When I got a “real world” job after years of intermittently waitressing and staying at home, I stopped writing. Not because I wanted to. I found myself so drained of inspiration that I simply couldn’t put pen to paper. Instead, I spent my days rushing to get my kids off to school, myself off to work, and by the time I got home and cooked dinner, I really just wanted to unwind by watching television that didn’t require me to think.
The other problem was that I had carved myself into very specific aesthetic niche. If I wasn’t writing poems that fit into that little box, it just didn’t seem worth it. It felt as if I wasn’t being who I wanted to be and if I couldn’t be that poet, who would I be? How would readers recognize my work if it was constantly changing? I could never organize all these different voices I have into a cohesive collection, so I might as well not bother writing until I could match the voice I was publishing in the most. I also have a talent for coming up with excellent excuses for my own shortcomings. I am like my own scapegoat.
In two years, I wrote less than ten poems. And that is a generous estimate. My husband constantly harped on me about the amount of debt I incurred by getting a MFA in Writing and not using it. I tried convincing him that I used my skills in my retail printing job every day, but even I wasn’t convinced. I had project ideas out the wazoo, but wouldn’t work on them because:
- I wanted to write outside but it was too rainy/sunny/late in the day/cold, etc.
- I didn’t have enough money or time to invest to make a project into reality, so why start?
- I suffer from depression, and when I’m down the rabbit hole, I struggle to even shower on a dependable basis.
- I didn’t have the book I wanted to write the ekphrastic poem project.
- I didn’t have the book I wanted to work on my persona poem project.
- I didn’t have the energy.
- I could never write as well as __________.
- My kids were (and are) too loud and distracting when I’m trying to focus.
- There was a ____________ marathon that required me to forget about basic needs like food, so writing was definitely out.
- I had no inspiration.
- I had too much inspiration and couldn’t focus on where to begin.
All in all, I’ve had plenty of time to fulfill my dream of becoming a more established poet. I’m just not. And that’s definitely on me. I’m trying to rectify that lately. I’m trying not to listen the voice in my head that says it has to be perfect the first time I write it because I suck at revision. I’m trying to open myself to the possibility of other genres besides poetry. I try to be a good literary citizen by checking out poetry groups on Facebook and contributing, buying poetry journals at the bookstore (if only to make sure that someone’s doing it, so they keep stocking them), commenting on work when I’m asked.
The trick is really to write. Write anything. Write actual words. I’m trying to break the habit of making excuses and develop new habits that work for me and what my life is like. Who knows if they work for other poets, but I finally feel like I can create habits that work for who I am as a person and poet now versus the poet I want to be someday. I’ve taken to doing the following, and it seems to be helping:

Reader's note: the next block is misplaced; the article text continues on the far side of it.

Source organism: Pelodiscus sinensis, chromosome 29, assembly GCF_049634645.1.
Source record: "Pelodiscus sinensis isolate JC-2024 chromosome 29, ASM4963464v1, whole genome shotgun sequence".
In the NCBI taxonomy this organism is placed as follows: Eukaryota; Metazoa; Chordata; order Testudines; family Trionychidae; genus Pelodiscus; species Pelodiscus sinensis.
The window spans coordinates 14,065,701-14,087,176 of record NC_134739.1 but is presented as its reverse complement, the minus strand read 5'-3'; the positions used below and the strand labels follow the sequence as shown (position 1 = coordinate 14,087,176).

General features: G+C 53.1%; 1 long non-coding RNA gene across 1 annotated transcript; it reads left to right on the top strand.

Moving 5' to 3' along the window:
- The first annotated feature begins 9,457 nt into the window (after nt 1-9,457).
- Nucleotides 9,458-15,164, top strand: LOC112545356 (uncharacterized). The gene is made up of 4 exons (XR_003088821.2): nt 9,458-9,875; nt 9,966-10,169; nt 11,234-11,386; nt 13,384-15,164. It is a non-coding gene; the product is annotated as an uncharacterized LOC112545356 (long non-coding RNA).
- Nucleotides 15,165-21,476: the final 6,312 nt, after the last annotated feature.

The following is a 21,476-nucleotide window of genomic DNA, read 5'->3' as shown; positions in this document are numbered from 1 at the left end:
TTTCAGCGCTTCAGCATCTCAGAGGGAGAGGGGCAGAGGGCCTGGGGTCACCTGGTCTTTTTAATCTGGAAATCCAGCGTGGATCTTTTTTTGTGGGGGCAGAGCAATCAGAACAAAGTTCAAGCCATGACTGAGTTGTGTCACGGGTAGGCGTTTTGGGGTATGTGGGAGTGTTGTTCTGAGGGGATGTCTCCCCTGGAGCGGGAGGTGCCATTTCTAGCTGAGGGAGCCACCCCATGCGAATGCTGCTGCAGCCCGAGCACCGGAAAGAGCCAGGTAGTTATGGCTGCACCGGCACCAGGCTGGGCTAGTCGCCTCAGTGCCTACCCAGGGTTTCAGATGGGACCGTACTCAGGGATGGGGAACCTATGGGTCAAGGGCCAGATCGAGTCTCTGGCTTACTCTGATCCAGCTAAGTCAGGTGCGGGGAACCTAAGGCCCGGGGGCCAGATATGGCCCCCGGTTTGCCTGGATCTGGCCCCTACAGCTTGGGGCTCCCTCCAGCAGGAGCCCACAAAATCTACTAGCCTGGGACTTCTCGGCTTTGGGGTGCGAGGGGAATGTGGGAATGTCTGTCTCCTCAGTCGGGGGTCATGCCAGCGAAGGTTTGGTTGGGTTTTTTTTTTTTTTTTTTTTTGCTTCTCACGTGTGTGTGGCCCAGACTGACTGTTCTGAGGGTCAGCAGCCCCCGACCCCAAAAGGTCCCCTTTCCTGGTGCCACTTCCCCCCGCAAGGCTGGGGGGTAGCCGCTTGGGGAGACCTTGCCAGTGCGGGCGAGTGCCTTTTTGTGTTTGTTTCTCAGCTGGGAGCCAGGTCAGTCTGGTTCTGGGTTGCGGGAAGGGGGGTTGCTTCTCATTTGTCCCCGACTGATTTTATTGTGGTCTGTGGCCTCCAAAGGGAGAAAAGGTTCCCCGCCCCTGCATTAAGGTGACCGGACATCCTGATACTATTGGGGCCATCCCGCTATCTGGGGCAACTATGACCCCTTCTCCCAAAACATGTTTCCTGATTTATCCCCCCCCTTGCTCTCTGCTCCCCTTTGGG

- I signed up for a freelancing site. Even though it’s not poetry, I find that the act of putting words about anything out in the world, no matter the form, gets me into the habit of being in tune with what I have to say.
- Paying more attention to submission calls and bookmarking them, and returning to those bookmarks on a regular basis. This is particularly helpful when it’s a themed call, because it’s like a built-in writing prompt.
- Keeping my pet project sources right in front of me. They sit on my desk so I have to look at them constantly. When I need a break, I pick them up, even for two minutes, just in case something comes into my brain that I can jot down
- I write in pieces. I now keep a journal of notes and emotions. For a perfectionist who has a Journal Graveyard (a decorative box of journals that weren’t perfect after 10 pages), it was hard to accept that it didn’t all have to be beautiful and organized and have perfect penmanship. Now, I give myself permission to be imperfect and just blurt out whatever ideas, lines, or vents I have and go back later to see if I can build on them.
- I schedule time every day(ish) for writing. The biggest challenge for this is forgiving myself if the results aren’t what I was looking for, or if I was late getting to it or finished my time too early.
- Learning to forgive myself for imperfection.
- I ask for help. If I need an idea, I reach out to my poetry friends and say, “hey, this is sucking and I don’t know why” (or something like that). It gets me out of my own head and keeps me from abandoning something that could be great out of frustration.
Wherever we go in the poetry world, it’s on us. We can’t be real without being imperfect and it’s hardest to give ourselves permission to do that. If I have nothing to say poetically or beautifully, how do I say anything at all? If I’m tired why make poems a priority? The answer is that no one can write my poems for me and if they did, I’d be super-mad because someone stole my idea (which would really mean they just wrote it first because I was too busy finding reasons why I couldn’t write it myself). So, I write the poems I need to, in the form they come in, and realize it’s okay if they’re not perfect because I’m not perfect either.
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Jillian M. Phillips lives and writes in Northwestern Wisconsin. She holds an MFA in Writing from University of Nebraska at Omaha. Her work has appeared in Menacing Hedge, Nonbinary Review, and others. Her chapbook Pretty the Ugly was published in 2013 by ELJ Publications.